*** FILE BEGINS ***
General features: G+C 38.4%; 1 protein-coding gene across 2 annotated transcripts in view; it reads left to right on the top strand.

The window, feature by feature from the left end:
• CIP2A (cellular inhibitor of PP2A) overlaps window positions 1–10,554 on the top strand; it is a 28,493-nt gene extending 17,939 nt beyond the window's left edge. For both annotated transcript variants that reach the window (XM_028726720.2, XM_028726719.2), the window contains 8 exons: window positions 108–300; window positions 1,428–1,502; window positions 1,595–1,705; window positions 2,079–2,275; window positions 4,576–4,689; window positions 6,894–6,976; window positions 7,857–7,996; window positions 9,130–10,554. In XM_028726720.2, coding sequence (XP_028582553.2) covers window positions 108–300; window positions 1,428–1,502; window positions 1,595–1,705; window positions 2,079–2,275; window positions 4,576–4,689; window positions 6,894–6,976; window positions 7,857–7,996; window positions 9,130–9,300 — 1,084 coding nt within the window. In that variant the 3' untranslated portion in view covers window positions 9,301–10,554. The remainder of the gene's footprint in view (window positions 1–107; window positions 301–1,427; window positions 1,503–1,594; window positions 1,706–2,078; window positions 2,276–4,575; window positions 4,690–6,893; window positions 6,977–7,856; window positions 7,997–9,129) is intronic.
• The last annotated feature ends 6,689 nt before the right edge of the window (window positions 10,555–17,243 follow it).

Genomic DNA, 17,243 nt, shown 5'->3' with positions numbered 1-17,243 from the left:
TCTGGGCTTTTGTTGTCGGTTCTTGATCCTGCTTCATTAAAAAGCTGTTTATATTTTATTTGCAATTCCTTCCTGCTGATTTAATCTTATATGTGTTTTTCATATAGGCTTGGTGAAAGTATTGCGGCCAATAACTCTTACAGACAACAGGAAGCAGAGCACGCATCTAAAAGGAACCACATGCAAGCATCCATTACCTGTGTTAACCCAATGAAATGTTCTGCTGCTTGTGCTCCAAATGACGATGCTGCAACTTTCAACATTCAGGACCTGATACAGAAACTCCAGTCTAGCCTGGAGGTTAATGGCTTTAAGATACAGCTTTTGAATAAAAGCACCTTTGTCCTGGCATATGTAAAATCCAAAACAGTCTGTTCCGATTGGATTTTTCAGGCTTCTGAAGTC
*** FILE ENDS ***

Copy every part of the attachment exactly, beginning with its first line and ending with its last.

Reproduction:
General features: G+C 38.4%; 1 protein-coding gene across 2 annotated transcripts in view; it reads left to right on the top strand.

The window, feature by feature from the left end:
• CIP2A (cellular inhibitor of PP2A) overlaps window positions 1–10,554 on the top strand; it is a 28,493-nt gene extending 17,939 nt beyond the window's left edge. For both annotated transcript variants that reach the window (XM_028726720.2, XM_028726719.2), the window contains 8 exons: window positions 108–300; window positions 1,428–1,502; window positions 1,595–1,705; window positions 2,079–2,275; window positions 4,576–4,689; window positions 6,894–6,976; window positions 7,857–7,996; window positions 9,130–10,554. In XM_028726720.2, coding sequence (XP_028582553.2) covers window positions 108–300; window positions 1,428–1,502; window positions 1,595–1,705; window positions 2,079–2,275; window positions 4,576–4,689; window positions 6,894–6,976; window positions 7,857–7,996; window positions 9,130–9,300 — 1,084 coding nt within the window. In that variant the 3' untranslated portion in view covers window positions 9,301–10,554. The remainder of the gene's footprint in view (window positions 1–107; window positions 301–1,427; window positions 1,503–1,594; window positions 1,706–2,078; window positions 2,276–4,575; window positions 4,690–6,893; window positions 6,977–7,856; window positions 7,997–9,129) is intronic.
• The last annotated feature ends 6,689 nt before the right edge of the window (window positions 10,555–17,243 follow it).

Genomic DNA, 17,243 nt, shown 5'->3' with positions numbered 1-17,243 from the left:
TCTGGGCTTTTGTTGTCGGTTCTTGATCCTGCTTCATTAAAAAGCTGTTTATATTTTATTTGCAATTCCTTCCTGCTGATTTAATCTTATATGTGTTTTTCATATAGGCTTGGTGAAAGTATTGCGGCCAATAACTCTTACAGACAACAGGAAGCAGAGCACGCATCTAAAAGGAACCACATGCAAGCATCCATTACCTGTGTTAACCCAATGAAATGTTCTGCTGCTTGTGCTCCAAATGACGATGCTGCAACTTTCAACATTCAGGACCTGATACAGAAACTCCAGTCTAGCCTGGAGGTTAATGGCTTTAAGATACAGCTTTTGAATAAAAGCACCTTTGTCCTGGCATATGTAAAATCCAAAACAGTCTGTTCCGATTGGATTTTTCAGGCTTCTGAAGTC